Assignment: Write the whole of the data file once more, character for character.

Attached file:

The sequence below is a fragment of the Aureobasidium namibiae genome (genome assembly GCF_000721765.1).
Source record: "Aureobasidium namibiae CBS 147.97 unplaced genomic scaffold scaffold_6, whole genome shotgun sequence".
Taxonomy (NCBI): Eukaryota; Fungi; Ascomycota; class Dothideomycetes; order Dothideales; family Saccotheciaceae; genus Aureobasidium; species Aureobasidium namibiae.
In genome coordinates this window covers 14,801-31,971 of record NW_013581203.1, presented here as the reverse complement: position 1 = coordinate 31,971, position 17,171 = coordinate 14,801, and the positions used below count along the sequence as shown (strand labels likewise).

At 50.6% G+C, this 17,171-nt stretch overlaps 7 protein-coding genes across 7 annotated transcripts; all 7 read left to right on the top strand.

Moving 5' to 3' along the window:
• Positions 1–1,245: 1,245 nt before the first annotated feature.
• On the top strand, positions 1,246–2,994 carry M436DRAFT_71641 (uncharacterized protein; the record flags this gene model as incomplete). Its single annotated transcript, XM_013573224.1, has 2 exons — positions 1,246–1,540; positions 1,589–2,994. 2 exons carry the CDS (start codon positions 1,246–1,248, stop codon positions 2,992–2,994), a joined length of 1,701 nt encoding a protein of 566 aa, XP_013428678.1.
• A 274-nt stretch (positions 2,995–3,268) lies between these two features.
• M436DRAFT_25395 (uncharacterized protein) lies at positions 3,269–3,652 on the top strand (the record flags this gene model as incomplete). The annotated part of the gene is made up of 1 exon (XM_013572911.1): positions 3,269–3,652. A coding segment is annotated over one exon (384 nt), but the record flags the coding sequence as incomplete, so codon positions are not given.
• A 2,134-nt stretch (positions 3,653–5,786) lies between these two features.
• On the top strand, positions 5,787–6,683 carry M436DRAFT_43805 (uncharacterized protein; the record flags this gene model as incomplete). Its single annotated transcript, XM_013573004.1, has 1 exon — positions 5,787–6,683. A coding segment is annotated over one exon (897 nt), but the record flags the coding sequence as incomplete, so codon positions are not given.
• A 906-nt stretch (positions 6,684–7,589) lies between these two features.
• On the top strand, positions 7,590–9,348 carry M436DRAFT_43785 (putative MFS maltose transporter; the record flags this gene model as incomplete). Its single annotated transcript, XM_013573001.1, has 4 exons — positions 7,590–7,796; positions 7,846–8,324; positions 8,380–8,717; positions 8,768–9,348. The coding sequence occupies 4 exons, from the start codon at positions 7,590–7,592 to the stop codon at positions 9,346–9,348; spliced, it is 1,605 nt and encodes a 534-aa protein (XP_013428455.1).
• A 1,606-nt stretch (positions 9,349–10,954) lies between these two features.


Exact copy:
The sequence below is a fragment of the Aureobasidium namibiae genome (genome assembly GCF_000721765.1).
Source record: "Aureobasidium namibiae CBS 147.97 unplaced genomic scaffold scaffold_6, whole genome shotgun sequence".
Taxonomy (NCBI): Eukaryota; Fungi; Ascomycota; class Dothideomycetes; order Dothideales; family Saccotheciaceae; genus Aureobasidium; species Aureobasidium namibiae.
In genome coordinates this window covers 14,801-31,971 of record NW_013581203.1, presented here as the reverse complement: position 1 = coordinate 31,971, position 17,171 = coordinate 14,801, and the positions used below count along the sequence as shown (strand labels likewise).

At 50.6% G+C, this 17,171-nt stretch overlaps 7 protein-coding genes across 7 annotated transcripts; all 7 read left to right on the top strand.

Moving 5' to 3' along the window:
• Positions 1–1,245: 1,245 nt before the first annotated feature.
• On the top strand, positions 1,246–2,994 carry M436DRAFT_71641 (uncharacterized protein; the record flags this gene model as incomplete). Its single annotated transcript, XM_013573224.1, has 2 exons — positions 1,246–1,540; positions 1,589–2,994. 2 exons carry the CDS (start codon positions 1,246–1,248, stop codon positions 2,992–2,994), a joined length of 1,701 nt encoding a protein of 566 aa, XP_013428678.1.
• A 274-nt stretch (positions 2,995–3,268) lies between these two features.
• M436DRAFT_25395 (uncharacterized protein) lies at positions 3,269–3,652 on the top strand (the record flags this gene model as incomplete). The annotated part of the gene is made up of 1 exon (XM_013572911.1): positions 3,269–3,652. A coding segment is annotated over one exon (384 nt), but the record flags the coding sequence as incomplete, so codon positions are not given.
• A 2,134-nt stretch (positions 3,653–5,786) lies between these two features.
• On the top strand, positions 5,787–6,683 carry M436DRAFT_43805 (uncharacterized protein; the record flags this gene model as incomplete). Its single annotated transcript, XM_013573004.1, has 1 exon — positions 5,787–6,683. A coding segment is annotated over one exon (897 nt), but the record flags the coding sequence as incomplete, so codon positions are not given.
• A 906-nt stretch (positions 6,684–7,589) lies between these two features.
• On the top strand, positions 7,590–9,348 carry M436DRAFT_43785 (putative MFS maltose transporter; the record flags this gene model as incomplete). Its single annotated transcript, XM_013573001.1, has 4 exons — positions 7,590–7,796; positions 7,846–8,324; positions 8,380–8,717; positions 8,768–9,348. The coding sequence occupies 4 exons, from the start codon at positions 7,590–7,592 to the stop codon at positions 9,346–9,348; spliced, it is 1,605 nt and encodes a 534-aa protein (XP_013428455.1).
• A 1,606-nt stretch (positions 9,349–10,954) lies between these two features.